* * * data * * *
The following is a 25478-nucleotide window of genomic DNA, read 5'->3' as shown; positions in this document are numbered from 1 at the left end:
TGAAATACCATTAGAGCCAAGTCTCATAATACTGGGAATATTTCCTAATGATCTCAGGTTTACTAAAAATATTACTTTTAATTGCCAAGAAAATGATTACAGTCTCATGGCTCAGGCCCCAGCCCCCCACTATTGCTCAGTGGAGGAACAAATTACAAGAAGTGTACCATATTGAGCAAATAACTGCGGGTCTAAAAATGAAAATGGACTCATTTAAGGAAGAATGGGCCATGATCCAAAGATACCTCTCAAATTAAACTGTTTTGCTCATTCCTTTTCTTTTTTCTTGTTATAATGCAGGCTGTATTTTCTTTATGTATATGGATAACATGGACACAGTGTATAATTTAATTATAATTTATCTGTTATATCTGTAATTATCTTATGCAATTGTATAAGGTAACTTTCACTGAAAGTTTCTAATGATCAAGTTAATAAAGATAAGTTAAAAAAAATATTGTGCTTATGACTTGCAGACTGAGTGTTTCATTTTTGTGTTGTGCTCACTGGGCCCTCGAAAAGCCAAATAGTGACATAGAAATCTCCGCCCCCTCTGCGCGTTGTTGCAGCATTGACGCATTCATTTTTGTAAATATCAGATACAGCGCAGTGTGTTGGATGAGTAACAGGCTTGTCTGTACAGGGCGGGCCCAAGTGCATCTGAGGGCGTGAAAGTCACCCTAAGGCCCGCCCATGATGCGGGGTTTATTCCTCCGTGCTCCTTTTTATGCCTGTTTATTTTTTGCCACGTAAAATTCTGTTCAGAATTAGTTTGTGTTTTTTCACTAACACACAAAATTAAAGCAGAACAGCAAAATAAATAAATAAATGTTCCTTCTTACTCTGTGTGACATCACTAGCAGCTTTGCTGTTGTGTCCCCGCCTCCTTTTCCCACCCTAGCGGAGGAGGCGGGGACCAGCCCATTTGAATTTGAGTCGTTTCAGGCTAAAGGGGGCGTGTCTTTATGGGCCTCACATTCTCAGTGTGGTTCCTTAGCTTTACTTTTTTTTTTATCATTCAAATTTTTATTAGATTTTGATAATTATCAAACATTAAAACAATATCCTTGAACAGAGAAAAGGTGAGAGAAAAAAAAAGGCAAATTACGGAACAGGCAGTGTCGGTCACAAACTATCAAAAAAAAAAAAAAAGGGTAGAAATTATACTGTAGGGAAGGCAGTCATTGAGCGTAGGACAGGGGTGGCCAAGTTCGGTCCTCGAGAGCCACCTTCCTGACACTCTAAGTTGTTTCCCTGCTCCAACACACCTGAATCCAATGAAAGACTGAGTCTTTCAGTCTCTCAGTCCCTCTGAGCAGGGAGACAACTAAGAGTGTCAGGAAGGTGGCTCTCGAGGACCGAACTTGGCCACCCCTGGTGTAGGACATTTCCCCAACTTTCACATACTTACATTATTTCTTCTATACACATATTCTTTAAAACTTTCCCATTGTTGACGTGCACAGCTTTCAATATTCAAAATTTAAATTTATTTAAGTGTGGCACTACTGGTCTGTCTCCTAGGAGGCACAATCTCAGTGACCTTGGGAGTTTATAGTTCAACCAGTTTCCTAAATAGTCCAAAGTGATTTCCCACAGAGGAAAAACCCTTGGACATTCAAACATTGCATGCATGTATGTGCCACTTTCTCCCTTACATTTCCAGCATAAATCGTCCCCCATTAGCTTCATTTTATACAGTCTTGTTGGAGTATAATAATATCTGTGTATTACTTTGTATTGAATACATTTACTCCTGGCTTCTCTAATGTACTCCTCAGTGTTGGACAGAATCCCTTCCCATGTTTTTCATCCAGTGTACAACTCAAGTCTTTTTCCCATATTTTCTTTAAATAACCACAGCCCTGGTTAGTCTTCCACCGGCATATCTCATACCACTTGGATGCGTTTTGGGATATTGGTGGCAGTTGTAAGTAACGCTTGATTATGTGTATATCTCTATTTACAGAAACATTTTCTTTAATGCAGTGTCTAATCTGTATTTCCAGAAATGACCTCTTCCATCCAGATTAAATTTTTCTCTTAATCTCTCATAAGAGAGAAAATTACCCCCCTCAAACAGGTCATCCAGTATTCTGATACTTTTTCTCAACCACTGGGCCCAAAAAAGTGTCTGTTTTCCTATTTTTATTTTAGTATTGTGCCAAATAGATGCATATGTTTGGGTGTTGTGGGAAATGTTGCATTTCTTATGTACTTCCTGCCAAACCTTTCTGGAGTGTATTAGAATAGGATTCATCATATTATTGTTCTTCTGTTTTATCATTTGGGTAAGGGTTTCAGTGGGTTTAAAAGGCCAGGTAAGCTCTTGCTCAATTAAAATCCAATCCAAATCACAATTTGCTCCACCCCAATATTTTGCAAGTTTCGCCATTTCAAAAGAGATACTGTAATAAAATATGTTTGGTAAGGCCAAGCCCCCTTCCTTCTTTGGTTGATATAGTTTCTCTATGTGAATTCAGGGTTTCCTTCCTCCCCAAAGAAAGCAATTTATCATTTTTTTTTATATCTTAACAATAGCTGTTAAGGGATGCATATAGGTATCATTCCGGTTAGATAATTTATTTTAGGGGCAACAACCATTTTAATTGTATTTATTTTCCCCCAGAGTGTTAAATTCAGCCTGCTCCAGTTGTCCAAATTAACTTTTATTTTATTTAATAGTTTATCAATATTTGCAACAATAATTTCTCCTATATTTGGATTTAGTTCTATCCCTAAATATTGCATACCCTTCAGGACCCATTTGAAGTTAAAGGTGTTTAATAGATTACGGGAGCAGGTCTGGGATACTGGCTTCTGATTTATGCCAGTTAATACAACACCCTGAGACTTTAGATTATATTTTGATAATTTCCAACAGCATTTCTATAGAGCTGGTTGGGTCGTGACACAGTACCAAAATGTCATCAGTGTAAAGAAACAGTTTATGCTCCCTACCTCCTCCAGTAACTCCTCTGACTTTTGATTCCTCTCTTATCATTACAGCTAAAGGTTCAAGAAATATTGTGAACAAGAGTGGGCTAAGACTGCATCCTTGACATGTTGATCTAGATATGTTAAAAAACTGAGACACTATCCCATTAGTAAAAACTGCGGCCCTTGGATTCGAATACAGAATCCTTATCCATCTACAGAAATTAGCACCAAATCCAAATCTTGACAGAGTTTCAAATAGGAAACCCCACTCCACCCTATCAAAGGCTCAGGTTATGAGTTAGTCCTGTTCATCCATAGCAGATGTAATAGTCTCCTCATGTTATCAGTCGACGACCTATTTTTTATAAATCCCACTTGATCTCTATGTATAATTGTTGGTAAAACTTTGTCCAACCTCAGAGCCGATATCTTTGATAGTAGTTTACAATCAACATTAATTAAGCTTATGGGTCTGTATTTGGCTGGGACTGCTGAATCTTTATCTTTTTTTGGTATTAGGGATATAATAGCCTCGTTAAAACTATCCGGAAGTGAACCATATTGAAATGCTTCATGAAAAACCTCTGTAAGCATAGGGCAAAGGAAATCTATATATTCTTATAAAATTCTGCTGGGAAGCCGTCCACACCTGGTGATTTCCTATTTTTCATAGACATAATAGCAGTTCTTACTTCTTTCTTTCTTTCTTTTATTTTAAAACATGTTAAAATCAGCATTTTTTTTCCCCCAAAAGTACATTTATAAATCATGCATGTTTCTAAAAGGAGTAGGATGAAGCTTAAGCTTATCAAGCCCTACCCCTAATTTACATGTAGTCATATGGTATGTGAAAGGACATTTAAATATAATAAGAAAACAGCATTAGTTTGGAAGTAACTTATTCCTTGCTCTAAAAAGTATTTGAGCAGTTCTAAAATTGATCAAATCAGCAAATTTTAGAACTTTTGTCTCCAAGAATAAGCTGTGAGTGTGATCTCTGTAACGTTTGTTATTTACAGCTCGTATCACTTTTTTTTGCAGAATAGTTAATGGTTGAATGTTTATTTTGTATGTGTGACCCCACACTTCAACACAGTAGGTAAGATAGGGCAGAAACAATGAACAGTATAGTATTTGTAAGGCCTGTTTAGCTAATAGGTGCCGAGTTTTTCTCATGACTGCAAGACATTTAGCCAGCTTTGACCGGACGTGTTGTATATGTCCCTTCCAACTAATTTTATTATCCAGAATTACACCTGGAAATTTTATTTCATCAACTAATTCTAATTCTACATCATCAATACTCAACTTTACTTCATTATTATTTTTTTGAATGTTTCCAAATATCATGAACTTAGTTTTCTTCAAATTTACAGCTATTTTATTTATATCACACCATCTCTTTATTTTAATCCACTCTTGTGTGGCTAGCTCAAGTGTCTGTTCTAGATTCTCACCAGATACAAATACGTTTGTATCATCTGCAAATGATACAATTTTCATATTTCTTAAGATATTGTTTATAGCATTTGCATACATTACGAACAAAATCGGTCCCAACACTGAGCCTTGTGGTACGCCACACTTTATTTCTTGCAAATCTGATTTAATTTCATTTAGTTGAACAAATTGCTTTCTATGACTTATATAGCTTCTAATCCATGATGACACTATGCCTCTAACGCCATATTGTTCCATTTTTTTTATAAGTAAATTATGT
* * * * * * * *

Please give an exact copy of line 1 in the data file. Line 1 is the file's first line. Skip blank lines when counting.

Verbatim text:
The following is a 25478-nucleotide window of genomic DNA, read 5'->3' as shown; positions in this document are numbered from 1 at the left end: